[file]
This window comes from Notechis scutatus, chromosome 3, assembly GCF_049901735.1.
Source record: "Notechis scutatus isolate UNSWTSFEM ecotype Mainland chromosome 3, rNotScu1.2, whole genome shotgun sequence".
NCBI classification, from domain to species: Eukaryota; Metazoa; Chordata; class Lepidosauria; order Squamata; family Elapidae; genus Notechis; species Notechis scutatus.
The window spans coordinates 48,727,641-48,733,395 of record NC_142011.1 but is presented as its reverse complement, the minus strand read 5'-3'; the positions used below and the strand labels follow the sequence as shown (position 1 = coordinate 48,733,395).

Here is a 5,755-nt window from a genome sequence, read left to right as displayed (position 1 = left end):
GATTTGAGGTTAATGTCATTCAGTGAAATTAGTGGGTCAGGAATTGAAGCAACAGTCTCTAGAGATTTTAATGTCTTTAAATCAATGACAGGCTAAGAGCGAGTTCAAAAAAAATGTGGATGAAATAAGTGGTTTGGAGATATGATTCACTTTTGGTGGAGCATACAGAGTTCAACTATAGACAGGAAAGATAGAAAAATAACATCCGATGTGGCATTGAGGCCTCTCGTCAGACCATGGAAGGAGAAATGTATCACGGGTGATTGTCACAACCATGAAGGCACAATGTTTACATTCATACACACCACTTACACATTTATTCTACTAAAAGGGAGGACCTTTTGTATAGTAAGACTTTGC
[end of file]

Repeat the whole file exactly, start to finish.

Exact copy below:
This window comes from Notechis scutatus, chromosome 3, assembly GCF_049901735.1.
Source record: "Notechis scutatus isolate UNSWTSFEM ecotype Mainland chromosome 3, rNotScu1.2, whole genome shotgun sequence".
NCBI classification, from domain to species: Eukaryota; Metazoa; Chordata; class Lepidosauria; order Squamata; family Elapidae; genus Notechis; species Notechis scutatus.
The window spans coordinates 48,727,641-48,733,395 of record NC_142011.1 but is presented as its reverse complement, the minus strand read 5'-3'; the positions used below and the strand labels follow the sequence as shown (position 1 = coordinate 48,733,395).

Here is a 5,755-nt window from a genome sequence, read left to right as displayed (position 1 = left end):
GATTTGAGGTTAATGTCATTCAGTGAAATTAGTGGGTCAGGAATTGAAGCAACAGTCTCTAGAGATTTTAATGTCTTTAAATCAATGACAGGCTAAGAGCGAGTTCAAAAAAAATGTGGATGAAATAAGTGGTTTGGAGATATGATTCACTTTTGGTGGAGCATACAGAGTTCAACTATAGACAGGAAAGATAGAAAAATAACATCCGATGTGGCATTGAGGCCTCTCGTCAGACCATGGAAGGAGAAATGTATCACGGGTGATTGTCACAACCATGAAGGCACAATGTTTACATTCATACACACCACTTACACATTTATTCTACTAAAAGGGAGGACCTTTTGTATAGTAAGACTTTGC